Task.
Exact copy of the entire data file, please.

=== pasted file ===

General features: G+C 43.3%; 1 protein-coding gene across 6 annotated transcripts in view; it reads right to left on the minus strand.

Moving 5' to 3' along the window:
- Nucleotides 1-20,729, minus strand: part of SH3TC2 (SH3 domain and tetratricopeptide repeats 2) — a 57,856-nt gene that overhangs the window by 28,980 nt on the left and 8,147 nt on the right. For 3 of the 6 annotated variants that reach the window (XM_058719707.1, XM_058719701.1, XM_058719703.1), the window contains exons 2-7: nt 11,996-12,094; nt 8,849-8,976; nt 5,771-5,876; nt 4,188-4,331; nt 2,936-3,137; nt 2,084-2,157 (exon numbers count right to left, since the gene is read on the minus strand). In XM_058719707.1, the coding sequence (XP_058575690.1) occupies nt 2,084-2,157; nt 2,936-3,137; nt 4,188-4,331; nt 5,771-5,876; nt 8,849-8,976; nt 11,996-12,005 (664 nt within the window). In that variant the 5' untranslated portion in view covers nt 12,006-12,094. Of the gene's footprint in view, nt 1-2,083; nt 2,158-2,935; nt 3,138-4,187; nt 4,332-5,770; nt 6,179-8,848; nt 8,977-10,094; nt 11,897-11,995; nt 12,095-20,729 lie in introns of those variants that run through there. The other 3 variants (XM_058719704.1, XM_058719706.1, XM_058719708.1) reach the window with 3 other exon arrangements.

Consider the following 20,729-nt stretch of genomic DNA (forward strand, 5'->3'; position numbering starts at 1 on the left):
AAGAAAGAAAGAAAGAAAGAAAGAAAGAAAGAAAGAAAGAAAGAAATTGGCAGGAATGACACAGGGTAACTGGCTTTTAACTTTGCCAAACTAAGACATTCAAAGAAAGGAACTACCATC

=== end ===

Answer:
General features: G+C 43.3%; 1 protein-coding gene across 6 annotated transcripts in view; it reads right to left on the minus strand.

Moving 5' to 3' along the window:
- Nucleotides 1-20,729, minus strand: part of SH3TC2 (SH3 domain and tetratricopeptide repeats 2) — a 57,856-nt gene that overhangs the window by 28,980 nt on the left and 8,147 nt on the right. For 3 of the 6 annotated variants that reach the window (XM_058719707.1, XM_058719701.1, XM_058719703.1), the window contains exons 2-7: nt 11,996-12,094; nt 8,849-8,976; nt 5,771-5,876; nt 4,188-4,331; nt 2,936-3,137; nt 2,084-2,157 (exon numbers count right to left, since the gene is read on the minus strand). In XM_058719707.1, the coding sequence (XP_058575690.1) occupies nt 2,084-2,157; nt 2,936-3,137; nt 4,188-4,331; nt 5,771-5,876; nt 8,849-8,976; nt 11,996-12,005 (664 nt within the window). In that variant the 5' untranslated portion in view covers nt 12,006-12,094. Of the gene's footprint in view, nt 1-2,083; nt 2,158-2,935; nt 3,138-4,187; nt 4,332-5,770; nt 6,179-8,848; nt 8,977-10,094; nt 11,897-11,995; nt 12,095-20,729 lie in introns of those variants that run through there. The other 3 variants (XM_058719704.1, XM_058719706.1, XM_058719708.1) reach the window with 3 other exon arrangements.

Consider the following 20,729-nt stretch of genomic DNA (forward strand, 5'->3'; position numbering starts at 1 on the left):
AAGAAAGAAAGAAAGAAAGAAAGAAAGAAAGAAAGAAAGAAAGAAATTGGCAGGAATGACACAGGGTAACTGGCTTTTAACTTTGCCAAACTAAGACATTCAAAGAAAGGAACTACCATC